So why is this important? Well, over the past Covid months exhibitions, festivals and talks have made themselves available online in a variety of different formats. In my view this is a good thing, and something that should continue as we move into a more normal future. It is more democratic, and allows work to be seen by an international audience, that would not have travelled to the physical event. However, we are all aware of the limitations of the online experience. Online Zoom talks are great when the photographer is a raconteur who can bring their work to life, but they can be painful with an inexperienced or unconfident speaker. Short films of exhibitions are invariably in my experience good, but I have yet to experience a CGI style exhibition space that is anything other than frustrating and sterile.
Despite this the online experience can improve and remains an essential research resource for the ages when recorded and archived.
Photographers will have to develop their presentational skills, and storytelling abilities as part of the online experience, but they will also have to reconsider the role of the physical exhibition. They will have to give reasons for people to visit their exhibitions based upon user experience. They will have to consider emotional and physical connections with the viewer outside of the images on the wall. They will have to think about the physicality of the exhibition, and how the viewer engages with the exhibits, and they will have to think about how they show their work outside of the conformity of the photographic exhibition.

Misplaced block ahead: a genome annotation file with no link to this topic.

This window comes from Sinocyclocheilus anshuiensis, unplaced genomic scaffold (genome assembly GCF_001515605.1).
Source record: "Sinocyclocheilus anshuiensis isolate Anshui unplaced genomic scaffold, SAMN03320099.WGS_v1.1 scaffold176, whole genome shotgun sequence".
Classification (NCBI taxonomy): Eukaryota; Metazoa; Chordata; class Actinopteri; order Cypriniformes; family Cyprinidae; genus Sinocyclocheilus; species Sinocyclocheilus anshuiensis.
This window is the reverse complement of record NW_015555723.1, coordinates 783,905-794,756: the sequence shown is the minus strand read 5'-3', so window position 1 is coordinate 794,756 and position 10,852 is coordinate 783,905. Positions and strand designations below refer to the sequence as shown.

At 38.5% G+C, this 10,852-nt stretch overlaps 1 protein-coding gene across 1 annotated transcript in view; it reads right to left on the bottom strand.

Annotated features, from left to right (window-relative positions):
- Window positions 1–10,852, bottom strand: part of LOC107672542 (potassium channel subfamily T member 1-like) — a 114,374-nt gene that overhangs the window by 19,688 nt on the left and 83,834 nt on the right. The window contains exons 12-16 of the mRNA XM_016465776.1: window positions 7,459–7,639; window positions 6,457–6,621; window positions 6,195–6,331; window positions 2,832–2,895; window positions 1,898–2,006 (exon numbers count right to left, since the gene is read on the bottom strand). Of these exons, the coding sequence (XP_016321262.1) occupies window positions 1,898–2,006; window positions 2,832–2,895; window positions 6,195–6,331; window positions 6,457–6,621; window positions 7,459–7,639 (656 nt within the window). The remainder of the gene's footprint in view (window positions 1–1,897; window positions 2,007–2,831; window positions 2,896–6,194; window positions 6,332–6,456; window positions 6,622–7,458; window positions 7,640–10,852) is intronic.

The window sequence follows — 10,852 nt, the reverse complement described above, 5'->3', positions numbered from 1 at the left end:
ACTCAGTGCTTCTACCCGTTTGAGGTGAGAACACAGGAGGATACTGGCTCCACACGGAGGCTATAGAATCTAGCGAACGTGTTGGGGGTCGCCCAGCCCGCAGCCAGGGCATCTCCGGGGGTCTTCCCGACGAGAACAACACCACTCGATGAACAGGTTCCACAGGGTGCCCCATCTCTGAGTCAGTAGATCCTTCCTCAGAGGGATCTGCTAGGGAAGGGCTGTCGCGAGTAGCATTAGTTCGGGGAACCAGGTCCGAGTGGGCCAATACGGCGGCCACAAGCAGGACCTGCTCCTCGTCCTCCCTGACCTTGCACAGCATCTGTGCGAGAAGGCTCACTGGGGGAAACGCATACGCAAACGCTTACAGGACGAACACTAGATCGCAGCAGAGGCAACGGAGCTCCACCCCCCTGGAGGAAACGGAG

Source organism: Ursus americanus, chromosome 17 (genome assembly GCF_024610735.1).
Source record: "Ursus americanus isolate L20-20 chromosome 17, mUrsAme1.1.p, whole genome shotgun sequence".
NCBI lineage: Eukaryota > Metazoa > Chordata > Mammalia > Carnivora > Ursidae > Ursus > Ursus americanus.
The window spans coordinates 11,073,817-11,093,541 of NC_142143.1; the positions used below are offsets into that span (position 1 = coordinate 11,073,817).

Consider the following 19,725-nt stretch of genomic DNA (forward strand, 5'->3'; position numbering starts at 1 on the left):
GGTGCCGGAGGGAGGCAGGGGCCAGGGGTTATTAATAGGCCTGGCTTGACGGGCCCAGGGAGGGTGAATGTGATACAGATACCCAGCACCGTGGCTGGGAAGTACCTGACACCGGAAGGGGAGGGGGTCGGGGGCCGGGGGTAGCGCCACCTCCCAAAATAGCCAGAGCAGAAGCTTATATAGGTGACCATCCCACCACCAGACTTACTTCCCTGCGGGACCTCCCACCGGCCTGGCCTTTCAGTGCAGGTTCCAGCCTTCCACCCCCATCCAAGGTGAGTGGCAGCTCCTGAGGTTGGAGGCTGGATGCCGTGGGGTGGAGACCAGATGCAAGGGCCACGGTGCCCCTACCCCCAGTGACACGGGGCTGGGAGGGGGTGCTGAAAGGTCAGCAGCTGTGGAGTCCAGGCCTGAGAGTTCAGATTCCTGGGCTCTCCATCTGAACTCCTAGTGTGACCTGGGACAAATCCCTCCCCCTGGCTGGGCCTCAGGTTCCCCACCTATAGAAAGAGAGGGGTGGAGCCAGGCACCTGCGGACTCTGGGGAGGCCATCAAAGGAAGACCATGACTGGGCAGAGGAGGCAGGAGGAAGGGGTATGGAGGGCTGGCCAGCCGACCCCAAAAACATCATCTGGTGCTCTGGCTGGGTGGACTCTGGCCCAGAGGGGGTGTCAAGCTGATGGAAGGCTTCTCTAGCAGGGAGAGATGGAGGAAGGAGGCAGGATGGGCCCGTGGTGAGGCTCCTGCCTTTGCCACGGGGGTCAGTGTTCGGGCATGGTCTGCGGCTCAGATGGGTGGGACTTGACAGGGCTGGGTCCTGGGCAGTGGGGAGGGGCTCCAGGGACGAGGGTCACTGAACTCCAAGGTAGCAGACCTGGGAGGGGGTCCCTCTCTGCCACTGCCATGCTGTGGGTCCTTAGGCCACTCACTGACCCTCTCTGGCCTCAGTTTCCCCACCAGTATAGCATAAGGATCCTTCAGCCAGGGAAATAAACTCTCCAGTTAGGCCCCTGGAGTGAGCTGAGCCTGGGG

I am not talking about gimmicks and tricks here for the sake of being different, but a creative opportunity to build a physical context to the photographic artefact.
The use of audio, sensory experience, environmental design, and collected ephemera are just a few of the possibilities that could be considered when developing a user experience for the viewer. It may seem like mass market or even down market thinking to some of you reading this to even consider those viewing your work as an audience, but this is not a problem for the novelist or musician or actor, so why should it be for the photographer or artist? Is it that we are so precious about our work that we will deliberately close our minds to creative options in favour of a desire to repeat a trusted formula?
The challenge for photographers now is to re-think the gallery space and their relationship with it. To embrace the concept of user experience and to give the viewer a reason to visit.
Grant Scott is the founder/curator of United Nations of Photography, a Senior Lecturer and Subject Co-ordinator: Photography at Oxford Brookes University, Oxford, a working photographer, documentary filmmaker, BBC Radio contributor and the author of Professional Photography: The New Global Landscape Explained (Routledge 2014), The Essential Student Guide to Professional Photography (Routledge 2015), New Ways of Seeing: The Democratic Language of Photography (Routledge 2019).
Grant’s book What Does Photography Mean to You? including 89 photographers who have contributed to the A Photographic Life podcast is on sale now £9.99 https://bluecoatpress.co.uk/product/what-does-photography-mean-to-you/
© Grant Scott 2021
Image: Tyler Mitchell: I Can Make You Feel Good Pt. 2, The International Center of Photography, New York, January 23, 2020 – March 14, 2020 and then September 1, 2020 – January 31, 2021.